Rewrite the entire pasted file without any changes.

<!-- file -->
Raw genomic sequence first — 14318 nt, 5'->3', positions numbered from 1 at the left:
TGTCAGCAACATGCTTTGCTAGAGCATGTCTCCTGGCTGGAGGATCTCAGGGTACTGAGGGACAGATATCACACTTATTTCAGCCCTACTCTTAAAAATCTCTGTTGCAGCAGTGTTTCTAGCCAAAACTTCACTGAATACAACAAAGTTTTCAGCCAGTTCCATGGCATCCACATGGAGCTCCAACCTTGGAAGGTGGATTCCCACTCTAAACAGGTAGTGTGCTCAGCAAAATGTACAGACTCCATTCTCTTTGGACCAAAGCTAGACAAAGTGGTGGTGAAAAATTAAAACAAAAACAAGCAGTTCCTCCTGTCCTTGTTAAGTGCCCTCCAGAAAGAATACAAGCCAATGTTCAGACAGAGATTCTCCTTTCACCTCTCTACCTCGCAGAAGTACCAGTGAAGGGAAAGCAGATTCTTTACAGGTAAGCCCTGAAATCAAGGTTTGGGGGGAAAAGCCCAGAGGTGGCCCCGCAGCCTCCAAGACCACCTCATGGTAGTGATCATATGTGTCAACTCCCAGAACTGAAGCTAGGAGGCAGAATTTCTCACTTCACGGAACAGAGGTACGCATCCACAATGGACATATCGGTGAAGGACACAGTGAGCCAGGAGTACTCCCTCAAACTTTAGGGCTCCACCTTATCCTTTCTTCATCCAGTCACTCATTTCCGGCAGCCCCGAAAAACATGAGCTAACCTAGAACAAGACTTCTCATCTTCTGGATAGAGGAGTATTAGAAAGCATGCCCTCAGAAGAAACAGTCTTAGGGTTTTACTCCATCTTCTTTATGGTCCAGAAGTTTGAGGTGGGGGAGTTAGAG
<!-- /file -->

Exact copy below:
Raw genomic sequence first — 14318 nt, 5'->3', positions numbered from 1 at the left:
TGTCAGCAACATGCTTTGCTAGAGCATGTCTCCTGGCTGGAGGATCTCAGGGTACTGAGGGACAGATATCACACTTATTTCAGCCCTACTCTTAAAAATCTCTGTTGCAGCAGTGTTTCTAGCCAAAACTTCACTGAATACAACAAAGTTTTCAGCCAGTTCCATGGCATCCACATGGAGCTCCAACCTTGGAAGGTGGATTCCCACTCTAAACAGGTAGTGTGCTCAGCAAAATGTACAGACTCCATTCTCTTTGGACCAAAGCTAGACAAAGTGGTGGTGAAAAATTAAAACAAAAACAAGCAGTTCCTCCTGTCCTTGTTAAGTGCCCTCCAGAAAGAATACAAGCCAATGTTCAGACAGAGATTCTCCTTTCACCTCTCTACCTCGCAGAAGTACCAGTGAAGGGAAAGCAGATTCTTTACAGGTAAGCCCTGAAATCAAGGTTTGGGGGGAAAAGCCCAGAGGTGGCCCCGCAGCCTCCAAGACCACCTCATGGTAGTGATCATATGTGTCAACTCCCAGAACTGAAGCTAGGAGGCAGAATTTCTCACTTCACGGAACAGAGGTACGCATCCACAATGGACATATCGGTGAAGGACACAGTGAGCCAGGAGTACTCCCTCAAACTTTAGGGCTCCACCTTATCCTTTCTTCATCCAGTCACTCATTTCCGGCAGCCCCGAAAAACATGAGCTAACCTAGAACAAGACTTCTCATCTTCTGGATAGAGGAGTATTAGAAAGCATGCCCTCAGAAGAAACAGTCTTAGGGTTTTACTCCATCTTCTTTATGGTCCAGAAGTTTGAGGTGGGGGAGTTAGAG